similarly read caching is for the most part very low usage, since the majority of storagenode IO is writes.
Yep, it makes sense. Most storage node IO should be appends to databases. I think I’ll wear this SSD a bit and then buy another one (so that both won’t crash at the same time) so I can use WR cache. I acknowledge the “against” recommendations but I’ve gotta do something and could not come up with a better solution. This time, however, I won’t repeat the same mistake of using the whole SSD for caching. I’ll do 50%…
In the meanwhile I think synology is using the SSD cache differently. Previously it would just fill up regardless of cache size. Now it seems its algorithm got smarter or they just added a simple rule stating “whatever cache size the stupid ignorant user sets up, use only 2/3 of it”. I’m saying this because out of the 250GB nvme, I gave the syno 100GB to play with. It’s been a few days and the reported cache used remains pretty constant at 65.9GB, though I threw at it hard Plex database action.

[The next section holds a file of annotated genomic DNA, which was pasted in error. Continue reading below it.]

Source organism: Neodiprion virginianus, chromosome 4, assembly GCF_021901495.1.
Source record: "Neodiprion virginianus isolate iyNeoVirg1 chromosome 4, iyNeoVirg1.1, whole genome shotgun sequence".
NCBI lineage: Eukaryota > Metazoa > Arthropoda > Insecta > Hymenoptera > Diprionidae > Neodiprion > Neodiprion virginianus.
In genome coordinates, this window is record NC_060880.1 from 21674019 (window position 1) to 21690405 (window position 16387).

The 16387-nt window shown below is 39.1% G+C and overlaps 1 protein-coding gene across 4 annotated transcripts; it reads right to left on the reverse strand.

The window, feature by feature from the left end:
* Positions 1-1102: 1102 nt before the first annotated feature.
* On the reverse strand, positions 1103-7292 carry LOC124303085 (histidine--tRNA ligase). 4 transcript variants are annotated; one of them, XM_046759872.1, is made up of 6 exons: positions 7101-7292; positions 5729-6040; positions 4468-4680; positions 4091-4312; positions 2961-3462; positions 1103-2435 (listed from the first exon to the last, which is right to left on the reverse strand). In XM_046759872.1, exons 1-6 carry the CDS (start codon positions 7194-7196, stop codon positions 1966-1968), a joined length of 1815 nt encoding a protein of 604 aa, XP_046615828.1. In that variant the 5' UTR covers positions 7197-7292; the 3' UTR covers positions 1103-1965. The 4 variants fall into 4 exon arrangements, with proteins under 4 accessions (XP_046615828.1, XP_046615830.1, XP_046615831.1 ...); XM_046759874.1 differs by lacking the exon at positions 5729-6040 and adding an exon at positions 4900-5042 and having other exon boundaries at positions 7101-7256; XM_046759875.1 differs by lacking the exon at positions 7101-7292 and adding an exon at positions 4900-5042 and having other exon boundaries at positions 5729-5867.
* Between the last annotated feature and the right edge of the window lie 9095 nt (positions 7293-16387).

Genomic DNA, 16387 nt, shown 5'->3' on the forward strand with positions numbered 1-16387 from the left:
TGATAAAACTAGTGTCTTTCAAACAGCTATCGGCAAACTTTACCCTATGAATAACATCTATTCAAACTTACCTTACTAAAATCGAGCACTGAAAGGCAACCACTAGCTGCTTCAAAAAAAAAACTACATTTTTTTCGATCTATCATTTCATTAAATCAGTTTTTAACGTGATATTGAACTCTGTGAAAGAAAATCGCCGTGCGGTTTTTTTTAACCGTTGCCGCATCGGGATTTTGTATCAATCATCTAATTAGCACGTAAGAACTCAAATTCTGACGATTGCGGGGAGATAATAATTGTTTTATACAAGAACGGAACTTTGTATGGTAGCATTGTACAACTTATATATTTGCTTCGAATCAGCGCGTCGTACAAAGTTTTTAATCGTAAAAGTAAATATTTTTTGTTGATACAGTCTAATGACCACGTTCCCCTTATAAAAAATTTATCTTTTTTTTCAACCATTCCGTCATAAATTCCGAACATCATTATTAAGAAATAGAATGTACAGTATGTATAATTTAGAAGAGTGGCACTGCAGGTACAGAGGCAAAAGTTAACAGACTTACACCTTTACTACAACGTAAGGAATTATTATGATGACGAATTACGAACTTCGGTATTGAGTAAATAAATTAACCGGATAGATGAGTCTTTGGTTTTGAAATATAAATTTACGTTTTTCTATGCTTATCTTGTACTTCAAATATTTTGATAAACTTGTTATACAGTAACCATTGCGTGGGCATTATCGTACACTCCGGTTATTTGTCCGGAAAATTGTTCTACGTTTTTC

I’ve noticed since that my reported container used memory has increased again (~2 or ~3 GB). Anyway, the %util is sustained at ~50% instead of the (no nvme RO cache) ~90-100%. Also, the access to the storage node status page is fast.
I know you can’t really trust “used container memory” shown by synology docker, but so far it correlates pretty well with %util and access time to the status page (RO cache!). When I hit 5-6 GB of container used memory, everything turns to shit.